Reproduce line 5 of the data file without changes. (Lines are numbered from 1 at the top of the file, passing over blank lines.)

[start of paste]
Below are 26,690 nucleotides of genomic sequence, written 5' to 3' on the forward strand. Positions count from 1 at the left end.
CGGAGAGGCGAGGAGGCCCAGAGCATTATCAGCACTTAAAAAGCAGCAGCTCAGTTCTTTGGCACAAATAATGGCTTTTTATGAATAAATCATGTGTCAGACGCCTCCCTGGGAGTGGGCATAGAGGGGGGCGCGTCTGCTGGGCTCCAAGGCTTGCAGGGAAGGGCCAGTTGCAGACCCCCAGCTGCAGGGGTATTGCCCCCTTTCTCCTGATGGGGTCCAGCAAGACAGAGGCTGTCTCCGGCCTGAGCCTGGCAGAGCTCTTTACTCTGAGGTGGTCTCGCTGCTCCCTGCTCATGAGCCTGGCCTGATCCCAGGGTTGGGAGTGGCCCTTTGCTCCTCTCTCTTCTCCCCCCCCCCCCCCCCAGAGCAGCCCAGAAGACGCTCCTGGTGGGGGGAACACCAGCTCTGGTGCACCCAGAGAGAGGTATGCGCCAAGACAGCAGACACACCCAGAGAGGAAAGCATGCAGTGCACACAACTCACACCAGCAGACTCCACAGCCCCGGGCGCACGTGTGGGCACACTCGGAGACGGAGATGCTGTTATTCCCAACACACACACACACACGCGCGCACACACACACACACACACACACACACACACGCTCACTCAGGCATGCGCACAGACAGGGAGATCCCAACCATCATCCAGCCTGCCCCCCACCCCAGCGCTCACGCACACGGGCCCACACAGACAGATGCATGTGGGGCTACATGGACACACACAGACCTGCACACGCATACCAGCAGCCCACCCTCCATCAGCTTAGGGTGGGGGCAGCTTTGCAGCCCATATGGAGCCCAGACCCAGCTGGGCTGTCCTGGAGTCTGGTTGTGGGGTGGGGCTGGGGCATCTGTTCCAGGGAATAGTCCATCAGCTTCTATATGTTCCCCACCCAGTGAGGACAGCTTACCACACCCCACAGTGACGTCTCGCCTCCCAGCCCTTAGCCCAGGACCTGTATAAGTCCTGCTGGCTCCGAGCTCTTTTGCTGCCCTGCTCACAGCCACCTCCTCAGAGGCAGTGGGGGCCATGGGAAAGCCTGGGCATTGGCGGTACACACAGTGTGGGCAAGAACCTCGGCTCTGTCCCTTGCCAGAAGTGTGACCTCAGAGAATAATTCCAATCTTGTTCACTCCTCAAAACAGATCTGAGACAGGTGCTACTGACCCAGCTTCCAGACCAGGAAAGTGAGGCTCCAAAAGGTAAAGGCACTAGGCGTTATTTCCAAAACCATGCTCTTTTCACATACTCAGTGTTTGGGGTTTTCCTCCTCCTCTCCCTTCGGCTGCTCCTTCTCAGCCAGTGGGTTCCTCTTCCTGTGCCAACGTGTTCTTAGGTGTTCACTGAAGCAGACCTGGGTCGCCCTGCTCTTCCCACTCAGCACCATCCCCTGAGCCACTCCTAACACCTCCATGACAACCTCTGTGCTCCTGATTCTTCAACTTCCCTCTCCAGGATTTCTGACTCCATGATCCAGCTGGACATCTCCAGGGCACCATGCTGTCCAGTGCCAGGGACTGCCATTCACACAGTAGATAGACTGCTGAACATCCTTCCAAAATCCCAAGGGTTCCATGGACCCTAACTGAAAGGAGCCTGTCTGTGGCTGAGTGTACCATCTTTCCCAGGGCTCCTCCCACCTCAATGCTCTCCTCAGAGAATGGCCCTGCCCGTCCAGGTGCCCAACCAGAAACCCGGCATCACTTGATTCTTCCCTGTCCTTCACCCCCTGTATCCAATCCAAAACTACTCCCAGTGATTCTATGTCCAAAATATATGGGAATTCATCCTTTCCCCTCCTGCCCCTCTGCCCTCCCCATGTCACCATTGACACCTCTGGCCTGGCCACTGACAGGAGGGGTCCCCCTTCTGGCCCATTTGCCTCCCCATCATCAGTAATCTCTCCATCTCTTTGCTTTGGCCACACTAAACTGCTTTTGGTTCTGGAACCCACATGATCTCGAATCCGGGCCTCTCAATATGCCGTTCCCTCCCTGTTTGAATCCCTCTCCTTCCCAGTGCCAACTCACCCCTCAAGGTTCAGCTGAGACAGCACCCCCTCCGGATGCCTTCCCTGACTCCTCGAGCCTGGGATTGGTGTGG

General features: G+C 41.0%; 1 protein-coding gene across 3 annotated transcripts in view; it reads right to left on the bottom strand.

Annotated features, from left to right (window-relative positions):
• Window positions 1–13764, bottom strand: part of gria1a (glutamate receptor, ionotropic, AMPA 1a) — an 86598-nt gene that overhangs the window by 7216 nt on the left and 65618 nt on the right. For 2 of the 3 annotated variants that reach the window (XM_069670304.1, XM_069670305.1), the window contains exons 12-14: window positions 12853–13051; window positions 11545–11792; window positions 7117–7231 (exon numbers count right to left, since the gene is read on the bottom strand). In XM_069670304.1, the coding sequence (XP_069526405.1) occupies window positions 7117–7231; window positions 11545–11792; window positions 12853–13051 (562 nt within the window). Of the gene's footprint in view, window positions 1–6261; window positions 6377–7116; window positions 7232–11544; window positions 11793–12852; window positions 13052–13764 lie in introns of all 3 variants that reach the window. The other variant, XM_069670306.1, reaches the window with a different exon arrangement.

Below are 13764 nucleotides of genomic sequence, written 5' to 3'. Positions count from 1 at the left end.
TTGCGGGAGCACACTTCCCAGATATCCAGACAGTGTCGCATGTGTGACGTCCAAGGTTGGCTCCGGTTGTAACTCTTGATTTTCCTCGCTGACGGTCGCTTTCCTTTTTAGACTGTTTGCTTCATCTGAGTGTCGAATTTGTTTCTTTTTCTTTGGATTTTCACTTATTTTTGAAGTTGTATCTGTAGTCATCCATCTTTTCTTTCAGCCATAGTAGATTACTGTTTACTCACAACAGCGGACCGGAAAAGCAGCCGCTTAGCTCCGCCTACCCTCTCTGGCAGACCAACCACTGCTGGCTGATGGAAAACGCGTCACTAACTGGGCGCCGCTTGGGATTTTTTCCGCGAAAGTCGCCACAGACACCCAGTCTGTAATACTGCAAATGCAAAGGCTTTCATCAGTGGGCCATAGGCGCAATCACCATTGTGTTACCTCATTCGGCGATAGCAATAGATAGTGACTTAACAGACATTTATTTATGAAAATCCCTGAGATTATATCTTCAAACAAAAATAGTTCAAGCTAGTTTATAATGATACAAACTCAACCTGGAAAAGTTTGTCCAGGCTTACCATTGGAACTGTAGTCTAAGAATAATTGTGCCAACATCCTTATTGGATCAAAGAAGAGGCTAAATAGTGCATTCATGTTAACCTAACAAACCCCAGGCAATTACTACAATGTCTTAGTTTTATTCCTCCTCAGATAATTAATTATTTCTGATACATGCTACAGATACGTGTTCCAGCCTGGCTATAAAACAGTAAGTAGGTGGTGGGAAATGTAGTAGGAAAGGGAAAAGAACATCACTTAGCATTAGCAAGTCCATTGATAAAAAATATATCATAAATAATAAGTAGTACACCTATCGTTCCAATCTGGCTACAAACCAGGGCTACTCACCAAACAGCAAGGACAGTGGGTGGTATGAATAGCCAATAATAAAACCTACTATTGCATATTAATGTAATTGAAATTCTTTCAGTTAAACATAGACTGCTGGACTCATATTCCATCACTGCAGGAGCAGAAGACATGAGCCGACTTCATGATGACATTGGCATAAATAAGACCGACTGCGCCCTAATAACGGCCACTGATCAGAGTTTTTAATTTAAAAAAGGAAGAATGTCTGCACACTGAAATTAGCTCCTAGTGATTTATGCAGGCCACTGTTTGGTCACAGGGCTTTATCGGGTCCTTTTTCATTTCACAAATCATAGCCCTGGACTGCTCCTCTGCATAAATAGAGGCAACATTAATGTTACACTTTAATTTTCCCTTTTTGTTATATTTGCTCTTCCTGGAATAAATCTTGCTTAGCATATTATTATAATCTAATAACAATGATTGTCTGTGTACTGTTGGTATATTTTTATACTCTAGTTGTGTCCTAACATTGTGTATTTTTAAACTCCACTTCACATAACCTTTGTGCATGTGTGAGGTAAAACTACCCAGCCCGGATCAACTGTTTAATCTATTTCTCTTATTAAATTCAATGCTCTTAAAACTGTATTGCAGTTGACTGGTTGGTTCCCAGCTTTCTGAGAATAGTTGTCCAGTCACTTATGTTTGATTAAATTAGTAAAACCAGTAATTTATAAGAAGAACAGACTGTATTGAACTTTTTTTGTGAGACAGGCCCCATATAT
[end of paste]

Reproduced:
• Window positions 1–13764, bottom strand: part of gria1a (glutamate receptor, ionotropic, AMPA 1a) — an 86598-nt gene that overhangs the window by 7216 nt on the left and 65618 nt on the right. For 2 of the 3 annotated variants that reach the window (XM_069670304.1, XM_069670305.1), the window contains exons 12-14: window positions 12853–13051; window positions 11545–11792; window positions 7117–7231 (exon numbers count right to left, since the gene is read on the bottom strand). In XM_069670304.1, the coding sequence (XP_069526405.1) occupies window positions 7117–7231; window positions 11545–11792; window positions 12853–13051 (562 nt within the window). Of the gene's footprint in view, window positions 1–6261; window positions 6377–7116; window positions 7232–11544; window positions 11793–12852; window positions 13052–13764 lie in introns of all 3 variants that reach the window. The other variant, XM_069670306.1, reaches the window with a different exon arrangement.